Plenty of evidence, both statistical and anecdotal, exists to support the view that businesses don’t update their security systems nearly as often as they should. This is despite the fact that many viruses and worms are written to exploit vulnerabilities in Windows or Outlook – holes which those patches address. The fact that Sasser, Netsky and others have been as widespread as they were is a sad testament to the amount of unpatched systems out there.
But you won’t get any finger-wagging from me. There are several reasons why so many organisations and individual users still remain vulnerable.
Not so long back, Microsoft released a patch that addressed several security vulnerabilities in various versions of Windows. Ironically it emerged that the security patch itself caused problems with some Windows 2000 systems, such as preventing users from logging on, booting the system, or actually from using the system because the CPU was stuck at 100pc. Talk about a dilemma: risk being caught by not implementing a fix or risk having systems come crashing to a halt.
Bill Gates has recently alluded to this problem himself. Stopping short of a full ‘mea culpa’, he nonetheless admitted to a “learning curve” in this respect, “of having to really identify which improvements to software are just new features and very optional, and which ones are the very critical things that need to be put out quickly, and have been very well tested to make sure that when those go into place, they, themselves, don’t cause any problems.”
(This is not, by the way, another cheap shot at Microsoft’s expense. To its credit, the company has lately been addressing the security market seriously and has made large strides with its work so far. It may not always get things right, but it now scores higher marks for effort than previously.)
Security experts have warned of a shortening timeframe between a vulnerability being announced and the arrival of resulting malware that exploits it. However, in the rush to act, there seems to be a tradeoff between issuing fixes for whatever vulnerabilities are discovered and testing these patches on systems that are likely to run key business applications.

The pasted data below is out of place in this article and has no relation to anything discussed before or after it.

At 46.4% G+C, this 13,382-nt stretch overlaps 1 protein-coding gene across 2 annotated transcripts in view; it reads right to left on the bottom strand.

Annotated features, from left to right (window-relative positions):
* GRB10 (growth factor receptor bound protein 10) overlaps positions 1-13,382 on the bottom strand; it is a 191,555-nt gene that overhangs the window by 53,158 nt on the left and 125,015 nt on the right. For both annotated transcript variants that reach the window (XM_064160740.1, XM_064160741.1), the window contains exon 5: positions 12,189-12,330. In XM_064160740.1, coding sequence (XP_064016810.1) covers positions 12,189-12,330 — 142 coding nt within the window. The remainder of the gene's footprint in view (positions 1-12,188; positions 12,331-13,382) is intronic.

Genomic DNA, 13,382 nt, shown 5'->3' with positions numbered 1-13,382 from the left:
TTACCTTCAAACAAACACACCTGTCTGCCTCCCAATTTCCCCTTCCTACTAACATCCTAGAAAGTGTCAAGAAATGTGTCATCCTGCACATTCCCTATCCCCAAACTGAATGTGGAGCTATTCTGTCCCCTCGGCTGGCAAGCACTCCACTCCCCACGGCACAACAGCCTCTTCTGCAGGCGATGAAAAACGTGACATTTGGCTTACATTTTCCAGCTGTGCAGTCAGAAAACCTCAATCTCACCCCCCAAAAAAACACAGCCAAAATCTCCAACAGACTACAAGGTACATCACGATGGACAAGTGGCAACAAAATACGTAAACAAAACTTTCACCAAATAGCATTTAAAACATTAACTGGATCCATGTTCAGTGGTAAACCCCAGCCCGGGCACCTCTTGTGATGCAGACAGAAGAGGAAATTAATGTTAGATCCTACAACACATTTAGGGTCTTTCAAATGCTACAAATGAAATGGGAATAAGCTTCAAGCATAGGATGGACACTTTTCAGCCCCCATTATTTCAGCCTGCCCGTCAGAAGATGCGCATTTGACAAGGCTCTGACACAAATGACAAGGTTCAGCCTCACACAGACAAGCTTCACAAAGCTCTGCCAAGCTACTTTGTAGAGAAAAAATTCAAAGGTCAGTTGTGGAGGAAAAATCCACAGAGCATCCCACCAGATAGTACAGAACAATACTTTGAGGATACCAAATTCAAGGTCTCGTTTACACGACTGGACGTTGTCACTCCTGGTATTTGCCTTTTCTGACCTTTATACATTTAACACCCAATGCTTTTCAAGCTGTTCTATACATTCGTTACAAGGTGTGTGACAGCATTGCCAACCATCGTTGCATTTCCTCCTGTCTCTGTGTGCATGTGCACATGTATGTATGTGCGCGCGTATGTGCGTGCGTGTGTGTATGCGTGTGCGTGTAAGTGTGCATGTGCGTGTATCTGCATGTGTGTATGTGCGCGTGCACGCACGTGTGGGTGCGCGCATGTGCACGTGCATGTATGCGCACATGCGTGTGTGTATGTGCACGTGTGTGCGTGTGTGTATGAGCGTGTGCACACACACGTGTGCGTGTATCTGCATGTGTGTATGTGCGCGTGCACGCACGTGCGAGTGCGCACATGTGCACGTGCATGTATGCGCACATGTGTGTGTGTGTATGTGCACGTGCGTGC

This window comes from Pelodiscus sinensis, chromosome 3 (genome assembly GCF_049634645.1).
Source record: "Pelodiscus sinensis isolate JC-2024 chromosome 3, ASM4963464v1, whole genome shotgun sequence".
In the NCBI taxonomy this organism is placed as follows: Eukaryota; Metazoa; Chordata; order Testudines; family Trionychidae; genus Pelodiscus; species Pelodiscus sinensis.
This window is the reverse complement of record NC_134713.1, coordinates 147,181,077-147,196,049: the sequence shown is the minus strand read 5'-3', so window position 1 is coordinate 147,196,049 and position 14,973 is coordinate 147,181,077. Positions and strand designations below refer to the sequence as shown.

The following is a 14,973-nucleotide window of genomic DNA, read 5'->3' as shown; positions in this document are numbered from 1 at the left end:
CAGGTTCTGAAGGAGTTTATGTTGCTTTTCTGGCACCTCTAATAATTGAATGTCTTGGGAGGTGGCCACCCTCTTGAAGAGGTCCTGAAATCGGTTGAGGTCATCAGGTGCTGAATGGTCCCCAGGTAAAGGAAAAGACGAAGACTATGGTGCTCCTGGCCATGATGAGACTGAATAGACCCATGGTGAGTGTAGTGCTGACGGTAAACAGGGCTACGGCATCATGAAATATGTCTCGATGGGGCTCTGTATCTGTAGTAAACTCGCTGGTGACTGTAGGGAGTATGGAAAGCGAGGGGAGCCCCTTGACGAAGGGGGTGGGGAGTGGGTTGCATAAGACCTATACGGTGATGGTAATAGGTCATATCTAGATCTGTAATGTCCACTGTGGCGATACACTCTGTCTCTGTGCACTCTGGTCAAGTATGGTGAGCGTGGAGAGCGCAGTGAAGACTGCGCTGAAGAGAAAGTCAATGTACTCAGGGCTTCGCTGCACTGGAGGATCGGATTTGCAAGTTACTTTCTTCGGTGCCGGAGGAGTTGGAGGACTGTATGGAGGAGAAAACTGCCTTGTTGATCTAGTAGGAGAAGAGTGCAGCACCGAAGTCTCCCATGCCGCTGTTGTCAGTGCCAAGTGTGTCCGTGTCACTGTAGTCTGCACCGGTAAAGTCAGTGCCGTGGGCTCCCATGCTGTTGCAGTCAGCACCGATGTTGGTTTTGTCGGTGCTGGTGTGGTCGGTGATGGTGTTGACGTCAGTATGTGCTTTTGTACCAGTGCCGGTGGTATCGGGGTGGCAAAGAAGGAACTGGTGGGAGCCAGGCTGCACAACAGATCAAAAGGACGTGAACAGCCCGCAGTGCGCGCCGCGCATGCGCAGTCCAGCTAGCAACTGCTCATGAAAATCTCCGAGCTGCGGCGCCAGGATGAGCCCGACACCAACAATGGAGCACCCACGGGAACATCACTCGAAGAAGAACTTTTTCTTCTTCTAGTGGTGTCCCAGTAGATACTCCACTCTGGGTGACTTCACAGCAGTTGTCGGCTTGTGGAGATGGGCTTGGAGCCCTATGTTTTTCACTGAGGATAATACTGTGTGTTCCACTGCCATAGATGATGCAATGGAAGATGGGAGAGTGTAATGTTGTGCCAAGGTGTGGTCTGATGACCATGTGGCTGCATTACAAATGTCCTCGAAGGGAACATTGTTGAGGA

There’s always a risk that your company’s accounts software package may not work when confronted with some updates to the computer’s operating system.
Then there’s the problem of exactly what to install. Sasser was an instructive recent example. For my sins, I recently got to play with an infected PC and set about getting to Microsoft’s website to sort out the problem. I was confronted by an array of different downloads. The files – well over a dozen of them, though I can’t recall the exact number – weighed in at more than 17MB. On a dialup modem, there’s not much alternative but to pick and choose which files to download. Sasser had imposed its own particular deadline, as I was effectively running against the clock to try and download the files before the worm got to work and forced the system to shut down.
It also got me thinking about time, or the lack of it, in all this mess. One security consultant recently told me that, for instance, a computer running a business-critical system can’t afford to be offline, certainly not during working hours when customers may have to conduct some transactions involving that same system. The window of time to fix a problem is usually to be found at the dead of night – even then, we’re talking about maybe a couple of hours at best to sort it out.
All of which goes some way to explaining why older worms and viruses still proliferate, sometimes months after they first attack. Time is not on our side, no it ain’t…
By Gordon Smith
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